Mary Bea Drummond | 918-594-8223
Sean Kennedy | 918-594-8360
|Cancer Sucks, Inc. support aids education outreach
Tulsa – Support from Cancer Sucks, Inc. helps the OSU Center for Health Science offer workshops in flow cytometry (FACS) and cancer research for area high school and college students.
Rashmi Kaul, Ph.D., associate professor of immunology, said the support has allowed the purchase a real time polymerase chain reaction machine and an Accuri C6 Flow Cytometer System for the research lab.
Cancer Sucks, Inc.’s $10,000 gift in 2009 and a $20,000 donation last year helped to secure matching funds for the $45,200 system, an important tool to identify cancer cell populations. The instruments conduct molecular studies at gene and cellular level to understand cancer development.
“For our immunology lab at OSU-CHS it is especially helpful in conducting studies to understand how the Hepatitis C virus in liver cells leads to development of cancer,” Kaul said.
This spring, nearly 50 undergraduate students from Northeastern State University-Broken Arrow attended a lecture and Flowcytometer demonstrations as part of their immunology or cell biology classes.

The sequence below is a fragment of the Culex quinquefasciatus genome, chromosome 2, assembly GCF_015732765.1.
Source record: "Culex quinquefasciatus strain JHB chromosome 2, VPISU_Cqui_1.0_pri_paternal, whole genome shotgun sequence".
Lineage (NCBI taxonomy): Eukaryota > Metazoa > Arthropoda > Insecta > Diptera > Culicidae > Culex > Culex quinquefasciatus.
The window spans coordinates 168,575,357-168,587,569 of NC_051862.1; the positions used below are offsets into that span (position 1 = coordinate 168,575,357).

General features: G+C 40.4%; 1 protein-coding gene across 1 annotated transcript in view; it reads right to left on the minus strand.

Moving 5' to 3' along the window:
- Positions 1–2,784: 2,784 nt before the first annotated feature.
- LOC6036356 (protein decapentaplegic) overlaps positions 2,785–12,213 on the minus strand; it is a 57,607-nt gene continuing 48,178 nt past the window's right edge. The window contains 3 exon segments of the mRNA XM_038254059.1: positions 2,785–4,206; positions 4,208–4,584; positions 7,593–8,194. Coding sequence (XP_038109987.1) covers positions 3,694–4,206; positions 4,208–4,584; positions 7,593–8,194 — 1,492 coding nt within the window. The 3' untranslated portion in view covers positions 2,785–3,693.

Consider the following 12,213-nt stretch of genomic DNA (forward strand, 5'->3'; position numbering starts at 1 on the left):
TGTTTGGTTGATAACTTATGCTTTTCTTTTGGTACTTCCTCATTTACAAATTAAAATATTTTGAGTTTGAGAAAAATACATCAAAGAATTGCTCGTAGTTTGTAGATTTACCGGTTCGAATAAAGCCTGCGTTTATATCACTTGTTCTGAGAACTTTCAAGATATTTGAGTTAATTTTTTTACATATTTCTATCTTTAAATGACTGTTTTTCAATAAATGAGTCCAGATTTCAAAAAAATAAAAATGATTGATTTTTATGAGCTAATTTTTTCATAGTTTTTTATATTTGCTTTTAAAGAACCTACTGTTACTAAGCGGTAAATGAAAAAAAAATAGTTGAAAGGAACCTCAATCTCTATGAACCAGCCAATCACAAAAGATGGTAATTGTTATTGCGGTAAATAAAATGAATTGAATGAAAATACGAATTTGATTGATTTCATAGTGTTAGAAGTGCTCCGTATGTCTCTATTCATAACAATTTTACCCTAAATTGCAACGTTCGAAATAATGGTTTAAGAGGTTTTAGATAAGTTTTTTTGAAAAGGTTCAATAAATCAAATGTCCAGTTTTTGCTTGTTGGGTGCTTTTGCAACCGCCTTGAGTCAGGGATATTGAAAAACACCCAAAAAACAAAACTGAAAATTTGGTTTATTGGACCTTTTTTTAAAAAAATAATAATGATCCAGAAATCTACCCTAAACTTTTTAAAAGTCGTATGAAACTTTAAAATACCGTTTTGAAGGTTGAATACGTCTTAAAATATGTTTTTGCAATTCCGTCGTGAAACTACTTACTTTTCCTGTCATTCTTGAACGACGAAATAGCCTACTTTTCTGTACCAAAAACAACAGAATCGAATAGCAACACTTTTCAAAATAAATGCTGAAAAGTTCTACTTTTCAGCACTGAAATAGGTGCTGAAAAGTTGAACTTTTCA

The equipment also supported a molecular diagnosis course offered at NSU-Broken Arrow for medical lab technicians currently working in rural Oklahoma labs and hospitals who want to complete a degree in molecular diagnosis or strengthen job skills.
It will support research by OSU medical students and future programs to introduce research technology for disadvantaged middle and high school students.
Rick Horton founded Cancer Sucks, Inc. in memory of his mother, Donna Holland White, who died in 1996. Its purpose is to provide a forum for those who have lost loved ones to cancer while aggressively raising money to find a cure. www.cancersucks.com.
Oklahoma State University Center for Health Sciences in Tulsa offers programs in osteopathic medicine, biomedical sciences and forensic sciences. Since its beginnings more than 30 years ago, OSU-CHS has grown to offer eight graduate degrees. On-campus programs, distance learning and OSU partnerships train osteopathic physicians, research scientists and health care professionals with an emphasis on serving rural and under-served Oklahoma. OSU operates eight clinics, six in Tulsa, one in Enid and one in Muskogee. More information about OSU Center for Health Sciences is available at www.healthsciences.okstate.edu.